Women are trained as engine mechanics in thorough Douglas training methods, at the Douglas Aircraft Company in Long Beach, California, in October of 1942. (Alfred Palmer/OWI/LOC) #
An American pineapple, of the kind the Axis finds hard to digest, is ready to leave the hand of an infantryman in training at Fort Belvoir, Virginia. (Alfred Palmer/OWI/LOC) #
Large pipe elbows for the Army are formed at Tube Turns, Inc., by heating lengths of pipe with gas flames and forcing them around a die, in Louisville, Kentucky, in 1941. (Alfred Palmer/OWI/LOC) #
A sailor at the Naval Air Base wears the new type protective clothing and gas mask designed for use in chemical warfare, in Corpus Christi, Texas, in August of 1942. (Howard Hollem/OWI/LOC) #
Answering the nation's need for womanpower, Mrs. Virginia Davis made arrangement for the care of her two children during the day and joined her husband at work in the Naval Air Base in Corpus Christi, Texas. Both are employed under Civil Service in the Assembly and repair department. Mrs. Davis' training will enable her to take the place of her husband should he be called by the armed service. Photo taken in August, 1942. (Howard Hollem/OWI/LOC) #
Formerly an aircraft dock, this huge building -- thought to be the largest in the world with no interior supports -- is now the scene of many busy shops turning out aircraft sub-assembly parts, at the Goodyear Aircraft Corp., in Akron, Ohio. Either new housing close to the plant or vastly improved public transportation will eventually have to be supplied, for the tires on the cars of the workers, and perhaps even the cars themselves, will in many instances give in before the end of the present emergency. Photo taken in December, 1941.(Alfred Palmer/OWI/LOC) #
Marine Corps glider in flight out of Parris Island, South Carolina, in May of 1942. (Alfred Palmer/OWI/LOC) #
A Marine parachuting at Parris Island, South Carolina, in May of 1942. (Alfred Palmer/OWI/LOC) #
A parade of M-4 (General Sherman) and M-3 (General Grant) tanks in training maneuvers, at Ft. Knox, Kentucky. Note the lower design of the M-4, the larger gun in the turret and the two hatches in front of the turret. Photographed in June of 1942.(Alfred Palmer/OWI/LOC) #
Tank commander, Ft. Knox, Kentucky, June 1942. (Alfred Palmer/OWI/LOC) #
Tank driver, Ft. Knox, Kentucky, June 1942. (Alfred Palmer/OWI/LOC) #
M-3 tanks, at Ft. Knox, Kentucky, photographed in June of 1942. (Alfred Palmer/OWI/LOC) #
Tank crew standing in front of M-4 tank, Ft. Knox, Kentucky, June, 1942. (Alfred Palmer/OWI/LOC) #
With a woman's determination, Lorena Craig takes over a man-size job in Corpus Christi, Texas. Before she came to work at the Naval air base she was a department store girl. Now she is a cowler under civil service. Photographed in August of 1942.(Howard Hollem/OWI/LOC) #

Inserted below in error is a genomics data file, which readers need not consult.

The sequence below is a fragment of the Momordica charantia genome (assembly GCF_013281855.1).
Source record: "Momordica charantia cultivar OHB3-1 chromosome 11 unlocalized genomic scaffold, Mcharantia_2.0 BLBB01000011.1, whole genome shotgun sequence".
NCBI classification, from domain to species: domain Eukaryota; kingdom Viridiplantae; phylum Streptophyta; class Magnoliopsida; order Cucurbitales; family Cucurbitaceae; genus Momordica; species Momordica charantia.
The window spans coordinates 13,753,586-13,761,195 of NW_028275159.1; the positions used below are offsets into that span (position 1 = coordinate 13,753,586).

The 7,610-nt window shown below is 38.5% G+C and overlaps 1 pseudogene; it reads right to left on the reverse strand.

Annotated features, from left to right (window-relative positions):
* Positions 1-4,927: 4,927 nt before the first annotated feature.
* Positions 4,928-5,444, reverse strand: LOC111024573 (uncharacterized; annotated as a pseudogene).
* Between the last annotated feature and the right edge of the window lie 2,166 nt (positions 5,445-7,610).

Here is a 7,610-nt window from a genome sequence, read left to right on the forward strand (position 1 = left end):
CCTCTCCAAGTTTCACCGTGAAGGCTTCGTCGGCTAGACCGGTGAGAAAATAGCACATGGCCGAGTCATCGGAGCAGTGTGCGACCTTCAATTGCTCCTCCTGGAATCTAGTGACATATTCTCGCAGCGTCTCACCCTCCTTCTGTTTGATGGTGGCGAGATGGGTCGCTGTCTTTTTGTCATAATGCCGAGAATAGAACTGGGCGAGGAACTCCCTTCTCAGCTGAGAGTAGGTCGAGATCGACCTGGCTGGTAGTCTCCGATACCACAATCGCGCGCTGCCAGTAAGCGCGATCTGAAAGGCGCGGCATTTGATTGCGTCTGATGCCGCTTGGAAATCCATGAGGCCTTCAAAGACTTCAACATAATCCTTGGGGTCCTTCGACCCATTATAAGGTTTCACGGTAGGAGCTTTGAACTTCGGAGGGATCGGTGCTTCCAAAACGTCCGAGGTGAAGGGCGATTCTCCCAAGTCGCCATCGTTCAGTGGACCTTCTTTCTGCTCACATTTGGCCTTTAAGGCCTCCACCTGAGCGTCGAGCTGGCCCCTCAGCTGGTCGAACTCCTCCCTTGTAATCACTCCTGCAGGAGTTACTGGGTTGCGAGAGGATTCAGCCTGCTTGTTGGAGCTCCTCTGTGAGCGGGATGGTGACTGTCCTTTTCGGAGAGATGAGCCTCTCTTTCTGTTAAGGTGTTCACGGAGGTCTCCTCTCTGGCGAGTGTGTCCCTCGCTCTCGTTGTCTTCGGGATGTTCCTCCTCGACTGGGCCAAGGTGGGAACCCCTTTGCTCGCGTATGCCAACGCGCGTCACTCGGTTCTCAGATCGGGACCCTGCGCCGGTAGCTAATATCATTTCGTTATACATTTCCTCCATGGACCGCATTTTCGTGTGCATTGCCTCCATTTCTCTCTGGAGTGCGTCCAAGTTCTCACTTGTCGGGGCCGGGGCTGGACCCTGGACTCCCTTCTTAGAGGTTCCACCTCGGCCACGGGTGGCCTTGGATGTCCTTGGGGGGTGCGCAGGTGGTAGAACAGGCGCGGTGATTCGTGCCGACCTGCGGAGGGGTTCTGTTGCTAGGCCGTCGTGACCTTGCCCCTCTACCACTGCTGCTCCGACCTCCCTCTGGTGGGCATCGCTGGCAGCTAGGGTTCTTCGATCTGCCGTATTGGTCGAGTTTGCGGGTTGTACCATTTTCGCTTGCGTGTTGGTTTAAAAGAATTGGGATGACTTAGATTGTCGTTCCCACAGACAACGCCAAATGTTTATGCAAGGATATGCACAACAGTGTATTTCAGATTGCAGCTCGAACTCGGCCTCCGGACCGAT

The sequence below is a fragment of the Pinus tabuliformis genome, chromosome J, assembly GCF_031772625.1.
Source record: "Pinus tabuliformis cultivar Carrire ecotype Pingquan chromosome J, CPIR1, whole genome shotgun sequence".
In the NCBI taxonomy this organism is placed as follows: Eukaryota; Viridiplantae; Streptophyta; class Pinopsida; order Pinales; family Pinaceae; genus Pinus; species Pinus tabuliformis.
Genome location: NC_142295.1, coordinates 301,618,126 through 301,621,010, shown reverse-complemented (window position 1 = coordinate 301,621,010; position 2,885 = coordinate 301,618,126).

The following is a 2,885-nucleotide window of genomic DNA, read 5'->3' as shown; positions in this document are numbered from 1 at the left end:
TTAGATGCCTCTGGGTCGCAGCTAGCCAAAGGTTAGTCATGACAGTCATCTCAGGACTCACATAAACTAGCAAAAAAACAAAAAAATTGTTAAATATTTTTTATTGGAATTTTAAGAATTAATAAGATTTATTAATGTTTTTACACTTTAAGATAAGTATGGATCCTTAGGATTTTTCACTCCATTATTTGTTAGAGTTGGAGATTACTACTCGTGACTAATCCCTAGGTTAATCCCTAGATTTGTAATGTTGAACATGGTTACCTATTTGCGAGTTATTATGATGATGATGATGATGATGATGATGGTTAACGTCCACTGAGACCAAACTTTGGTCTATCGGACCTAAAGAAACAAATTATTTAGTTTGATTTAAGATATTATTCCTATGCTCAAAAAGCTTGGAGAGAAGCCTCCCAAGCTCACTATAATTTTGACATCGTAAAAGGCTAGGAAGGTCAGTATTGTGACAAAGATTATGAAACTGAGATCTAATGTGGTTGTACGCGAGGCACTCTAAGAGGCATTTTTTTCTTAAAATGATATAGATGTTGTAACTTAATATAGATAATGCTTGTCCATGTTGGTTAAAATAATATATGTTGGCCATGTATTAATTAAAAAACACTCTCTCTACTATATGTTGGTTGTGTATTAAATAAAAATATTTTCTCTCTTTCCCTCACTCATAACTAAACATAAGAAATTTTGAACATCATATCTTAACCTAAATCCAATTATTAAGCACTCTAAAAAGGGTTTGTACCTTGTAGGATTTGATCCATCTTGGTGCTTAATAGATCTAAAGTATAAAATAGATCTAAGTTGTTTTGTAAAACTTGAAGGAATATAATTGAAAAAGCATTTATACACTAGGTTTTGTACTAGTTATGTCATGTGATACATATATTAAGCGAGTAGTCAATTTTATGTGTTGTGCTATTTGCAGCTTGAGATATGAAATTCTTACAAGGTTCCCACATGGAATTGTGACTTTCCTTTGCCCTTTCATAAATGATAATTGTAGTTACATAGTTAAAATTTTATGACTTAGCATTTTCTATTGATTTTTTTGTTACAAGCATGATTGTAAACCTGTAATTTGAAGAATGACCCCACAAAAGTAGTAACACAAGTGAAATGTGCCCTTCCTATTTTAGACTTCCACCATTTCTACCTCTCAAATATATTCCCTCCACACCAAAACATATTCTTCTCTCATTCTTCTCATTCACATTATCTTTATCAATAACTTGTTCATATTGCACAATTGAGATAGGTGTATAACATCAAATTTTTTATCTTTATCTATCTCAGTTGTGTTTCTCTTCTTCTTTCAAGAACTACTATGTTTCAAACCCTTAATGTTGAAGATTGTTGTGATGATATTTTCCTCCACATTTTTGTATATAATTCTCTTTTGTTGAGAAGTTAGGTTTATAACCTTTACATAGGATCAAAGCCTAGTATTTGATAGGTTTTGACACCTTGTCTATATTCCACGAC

A view of the B-25 final assembly line at North American Aviation's Inglewood, California, plant. Photo published in 1942.(Alfred Palmer/OWI/LOC) #
Part of the cowling for one of the motors for a B-25 bomber is assembled in the engine department of North American Aviation's Inglewood, California, plant, in October of 1942. (Alfred Palmer/OWI/LOC) #
Cowling and control rods are added to motors for North American B-25 bombers as they move down the assembly line at North American Aviation, in Inglewood, California, in October of 1942. (Alfred Palmer/OWI/LOC) #
An experimental scale model of the B-25 plane is prepared for wind tunnel tests in the plant of the North American Aviation, Inc., Inglewood, California. The model maker holds an exact miniature reproduction of the type of bomb the plane will carry. Photo from October, 1942. (Alfred Palmer/OWI/LOC) #
P-51 "Mustang" fighter plane in construction, at North American Aviation, Inc., in Los Angeles, California. Photo likely taken sometime in 1942. (Alfred Palmer/OWI/LOC) #
An employee in the drill-press section of North American's huge machine shop runs mounting holes in a large dural casting, in Inglewood, California, in October of 1942. (Alfred Palmer/OWI/LOC) #
B-25 bomber planes at the North American Aviation, Inc., being hauled along an outdoor assembly line with an "International" tractor, in Kansas City, Kansas, in October, 1942. (LOC) #
Annette del Sur publicizes a salvage campaign in yard of Douglas Aircraft Company, in Long Beach, California, in October of 1942.(Alfred Palmer/OWI/LOC) #
Casting a billet from an electric furnace, at Chase Brass and Copper Co., Euclid, Ohio. Modern electric furnaces have helped considerably in speeding the production of brass and other copper alloys for national defense. Here the molten metal is poured or cast from the tilted furnace into a mold to form a billet. The billet later is worked into rods, tubes, wires or special shapes for a variety of uses. Photographed in February, 1942. (Alfred Palmer/OWI/LOC) #
U.S. Marine Corps, bedding down a big barrage balloon, in Parris Island, South Carolina, in May, 1942. (Alfred Palmer/OWI/LOC) #